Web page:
Life is hard for all of us in one way or the other and we all sometimes have to put on a mask. We need safe spaces where we can take the masks off. A huge thing that happened in the women’s movement in the 1960s and 1970s was breaking the silence about all kinds of issues.
Back then, we didn’t have a term for sexual harassment. We didn’t have a term for domestic violence. Nobody talked about rape or sexual assault.
It was all something that happened to maybe a few people and we all sort of kept it quiet and to ourselves. A wonderful poet named Muriel Rukeyser wrote, “What would happen if one woman told the truth about her life? The world would split open.” And it did. We started telling the truth about being sexually abused as children, about being raped. As we talked about these things, other women realized that we weren’t alone.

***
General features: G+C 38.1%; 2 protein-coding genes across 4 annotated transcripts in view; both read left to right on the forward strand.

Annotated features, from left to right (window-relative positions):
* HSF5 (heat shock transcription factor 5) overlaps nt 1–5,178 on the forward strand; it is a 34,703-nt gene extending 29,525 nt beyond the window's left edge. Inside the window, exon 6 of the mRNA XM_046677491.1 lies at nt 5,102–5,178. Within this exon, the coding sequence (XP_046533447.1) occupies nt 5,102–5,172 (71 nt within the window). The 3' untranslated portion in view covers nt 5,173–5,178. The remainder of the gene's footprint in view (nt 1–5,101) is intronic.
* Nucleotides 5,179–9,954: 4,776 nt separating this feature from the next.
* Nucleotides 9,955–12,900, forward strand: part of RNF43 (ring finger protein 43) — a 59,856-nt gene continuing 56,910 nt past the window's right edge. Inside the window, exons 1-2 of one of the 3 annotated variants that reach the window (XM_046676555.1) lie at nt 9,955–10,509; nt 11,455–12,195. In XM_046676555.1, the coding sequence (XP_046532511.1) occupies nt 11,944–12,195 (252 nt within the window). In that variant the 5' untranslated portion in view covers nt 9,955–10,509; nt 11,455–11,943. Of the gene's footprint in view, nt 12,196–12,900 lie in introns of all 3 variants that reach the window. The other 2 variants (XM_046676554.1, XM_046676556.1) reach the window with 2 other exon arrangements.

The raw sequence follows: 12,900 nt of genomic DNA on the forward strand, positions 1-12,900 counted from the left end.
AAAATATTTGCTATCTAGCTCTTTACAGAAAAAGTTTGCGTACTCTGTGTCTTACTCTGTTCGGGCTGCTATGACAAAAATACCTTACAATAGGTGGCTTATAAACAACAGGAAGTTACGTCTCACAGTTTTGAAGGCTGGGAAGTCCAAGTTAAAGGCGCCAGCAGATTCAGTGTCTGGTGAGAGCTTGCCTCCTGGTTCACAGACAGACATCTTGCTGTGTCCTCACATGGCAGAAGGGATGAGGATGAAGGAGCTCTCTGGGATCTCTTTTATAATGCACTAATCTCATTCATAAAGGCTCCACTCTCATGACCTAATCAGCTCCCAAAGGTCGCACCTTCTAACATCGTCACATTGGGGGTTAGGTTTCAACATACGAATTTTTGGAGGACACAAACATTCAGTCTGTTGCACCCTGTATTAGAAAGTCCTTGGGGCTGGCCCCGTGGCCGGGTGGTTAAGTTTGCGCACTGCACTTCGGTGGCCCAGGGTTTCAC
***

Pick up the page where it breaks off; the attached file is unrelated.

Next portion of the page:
How do we draw the line in feminism between the contrast in other people sexualizing women and women being confident in who they are and being sexy?
It’s a great question. It’s hard because advertising and the popular culture presents only one way for a woman to be sexy. And if there’s only one way, it can hardly be considered an authentic choice to choose it. So if a woman wants to present herself in a sexy way, even if it’s coming from a place of confidence, she can end up presenting herself in a very clichéd and limited way.
What would be better would be if we recognize that sexiness is so unique and each one of us is sexy in our own way.